I was thinning my accumulation of cookbooks recently. I never intended to become a cookbook archivist; they just collected in my kitchen like blown leaves do in flower beds. Every ladies’ auxiliary in the 50s and 60s was hawking a cookbook to support some worthy cause. I must admit, that as a young housewife, I was responsible for publishing several of those.
During my kitchen cleansing, I ran onto a cookbook first published in 1985 by the Junior League of Springfield. Every cook in South Missouri worth her salt had a copy of Sassafras!, the 400-page, spiral-backed classic. Copies showed up at every bridal shower in the region for years. In the League’s 10th Anniversary edition, it was noted that the 726 recipes included were pared down from more than 4,000 received by the cookbook committee. Each was double tested and individually evaluated at least 8 times.
I flipped the pages again and marveled at the layout that was still appealing despite having fewer pictures than many cookbooks today. The Best of the Best recipes were highlighted with a leaf, a sassafras leaf, of course. Such recipes as Alley Spring Apple Cake and Orange Pecans (with only 3 ingredients) bore the leaf icon. I paused at Sen. John Danforth’s chili recipe. It was leafless, but still looked noteworthy.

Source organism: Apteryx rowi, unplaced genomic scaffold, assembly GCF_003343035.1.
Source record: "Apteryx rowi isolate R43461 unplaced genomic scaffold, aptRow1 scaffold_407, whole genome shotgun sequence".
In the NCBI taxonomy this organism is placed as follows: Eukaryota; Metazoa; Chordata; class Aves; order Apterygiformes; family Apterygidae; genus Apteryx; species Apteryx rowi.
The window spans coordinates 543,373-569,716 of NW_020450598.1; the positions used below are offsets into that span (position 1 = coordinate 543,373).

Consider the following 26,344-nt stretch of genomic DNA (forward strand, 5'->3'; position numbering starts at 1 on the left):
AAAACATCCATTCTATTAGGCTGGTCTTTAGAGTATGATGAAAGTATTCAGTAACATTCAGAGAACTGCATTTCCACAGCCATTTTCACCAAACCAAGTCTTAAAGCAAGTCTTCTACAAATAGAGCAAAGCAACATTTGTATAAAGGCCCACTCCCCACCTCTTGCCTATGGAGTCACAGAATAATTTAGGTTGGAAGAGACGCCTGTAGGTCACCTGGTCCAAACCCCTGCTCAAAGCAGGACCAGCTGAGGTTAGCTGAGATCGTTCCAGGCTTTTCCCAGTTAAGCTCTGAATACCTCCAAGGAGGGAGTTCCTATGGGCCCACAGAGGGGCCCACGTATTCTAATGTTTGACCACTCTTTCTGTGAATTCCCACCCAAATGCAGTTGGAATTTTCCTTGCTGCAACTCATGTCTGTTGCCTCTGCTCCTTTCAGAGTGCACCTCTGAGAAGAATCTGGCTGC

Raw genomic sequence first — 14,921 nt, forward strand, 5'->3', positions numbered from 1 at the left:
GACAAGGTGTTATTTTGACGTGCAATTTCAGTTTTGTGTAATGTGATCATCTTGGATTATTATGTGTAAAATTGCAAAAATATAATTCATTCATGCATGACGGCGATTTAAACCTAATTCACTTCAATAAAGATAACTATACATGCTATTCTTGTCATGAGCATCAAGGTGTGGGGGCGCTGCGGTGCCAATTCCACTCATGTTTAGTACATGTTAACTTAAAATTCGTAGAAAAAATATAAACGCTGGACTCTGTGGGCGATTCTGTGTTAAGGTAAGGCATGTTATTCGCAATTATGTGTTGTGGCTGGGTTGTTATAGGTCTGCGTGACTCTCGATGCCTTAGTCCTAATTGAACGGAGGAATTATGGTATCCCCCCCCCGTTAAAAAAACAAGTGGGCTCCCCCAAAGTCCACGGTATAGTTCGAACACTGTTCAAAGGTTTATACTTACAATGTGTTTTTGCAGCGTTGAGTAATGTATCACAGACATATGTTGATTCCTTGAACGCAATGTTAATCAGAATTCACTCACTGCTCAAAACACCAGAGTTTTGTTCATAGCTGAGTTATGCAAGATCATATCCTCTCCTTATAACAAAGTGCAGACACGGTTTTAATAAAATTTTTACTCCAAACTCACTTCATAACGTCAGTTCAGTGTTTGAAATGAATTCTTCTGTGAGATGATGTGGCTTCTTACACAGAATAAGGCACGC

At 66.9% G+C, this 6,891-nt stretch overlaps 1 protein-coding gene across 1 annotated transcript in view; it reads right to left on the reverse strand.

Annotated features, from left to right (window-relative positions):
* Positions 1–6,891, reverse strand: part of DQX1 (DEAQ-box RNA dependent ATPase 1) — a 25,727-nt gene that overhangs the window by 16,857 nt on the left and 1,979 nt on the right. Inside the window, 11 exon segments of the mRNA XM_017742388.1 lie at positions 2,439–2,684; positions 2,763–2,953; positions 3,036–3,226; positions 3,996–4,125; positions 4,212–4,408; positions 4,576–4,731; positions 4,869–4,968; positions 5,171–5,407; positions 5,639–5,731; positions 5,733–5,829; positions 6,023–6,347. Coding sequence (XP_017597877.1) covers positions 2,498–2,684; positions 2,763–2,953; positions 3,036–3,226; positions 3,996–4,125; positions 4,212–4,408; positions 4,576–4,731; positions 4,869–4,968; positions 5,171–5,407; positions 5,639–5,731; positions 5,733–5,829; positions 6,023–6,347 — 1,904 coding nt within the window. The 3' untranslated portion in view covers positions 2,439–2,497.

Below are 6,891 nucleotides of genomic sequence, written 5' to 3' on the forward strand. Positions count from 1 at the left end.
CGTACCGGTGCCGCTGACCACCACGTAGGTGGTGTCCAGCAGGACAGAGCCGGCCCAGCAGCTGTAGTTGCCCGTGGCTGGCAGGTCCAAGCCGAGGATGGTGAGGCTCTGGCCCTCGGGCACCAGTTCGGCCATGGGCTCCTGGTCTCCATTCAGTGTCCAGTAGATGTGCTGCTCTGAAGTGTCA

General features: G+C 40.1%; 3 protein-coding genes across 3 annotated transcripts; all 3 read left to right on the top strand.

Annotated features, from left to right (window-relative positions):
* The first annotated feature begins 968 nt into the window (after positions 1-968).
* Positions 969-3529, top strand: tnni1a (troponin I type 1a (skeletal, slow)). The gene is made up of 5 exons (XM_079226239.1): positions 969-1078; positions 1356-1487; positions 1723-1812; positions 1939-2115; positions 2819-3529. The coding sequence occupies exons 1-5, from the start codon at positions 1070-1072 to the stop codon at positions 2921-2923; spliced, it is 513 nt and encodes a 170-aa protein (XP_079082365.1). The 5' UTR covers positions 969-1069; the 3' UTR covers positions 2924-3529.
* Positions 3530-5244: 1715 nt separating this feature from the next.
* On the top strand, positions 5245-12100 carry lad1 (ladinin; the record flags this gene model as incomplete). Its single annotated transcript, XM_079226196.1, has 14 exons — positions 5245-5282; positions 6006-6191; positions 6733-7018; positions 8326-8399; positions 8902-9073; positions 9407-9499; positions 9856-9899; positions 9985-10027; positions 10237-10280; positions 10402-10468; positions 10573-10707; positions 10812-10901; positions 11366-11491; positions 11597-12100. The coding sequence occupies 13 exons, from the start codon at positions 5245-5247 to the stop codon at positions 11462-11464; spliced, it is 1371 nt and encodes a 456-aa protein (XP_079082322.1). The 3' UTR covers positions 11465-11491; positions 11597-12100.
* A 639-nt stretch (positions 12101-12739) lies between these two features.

Even Martha Stewart put her stamp of approval on Sassafras!, calling the Blueberry Lemon Bread, the best she’d ever had. In his day, television comic, Willard Scott also gave a shout out to the Ozark anthology.
There’s no doubt about it. If ever there’s a Cookbook Hall of Fame, this ol’ favorite deserves inclusion. While there were many recipes from Sassafras! that I remember fondly, I noticed that some called for ingredients I prefer not to use much today. I try to avoid cooking with sour cream, mayonnaise, cream soups, or excessive amounts of sugar.
Even so, I put the volume back on the shelf, because I have a theory about cookbooks. If you find just one, good, everlasting, family-loving recipe in a cookbook, it’s worth the price you paid. I decided to keep Sassafras! and pass on the Blueberry Lemon Bread and the Orange Pecan recipes that gained so many followers.
Several years ago I composed my own Best of the Best recipes, that I’d gleaned from a mountain of cookbooks, dog-eared file cards, and notes scribbled on scrap paper. I now keep them neatly alphabetized on the computer and print out a recipe as needed. Still I have recipes bulging from file folders on my desk right now. I promised myself to sort through those the next time we have a snow day.
The Junior League of Springfield has recognized our new eating habits with a more current cookbook entitled: Women Who Can Dish It Out: the Lighter Side of the Ozarks. (Shown above) It includes 400, triple-tested recipes with a lighter touch, a bit of Ozark humor, and nutritional factoids.
Having tackled my condo cookbook collection with some degree of success, I’m ready to thin the herd at the farm–the herd of cookbooks, that is. It will be harder. More memories of menus past. Time and taste march on.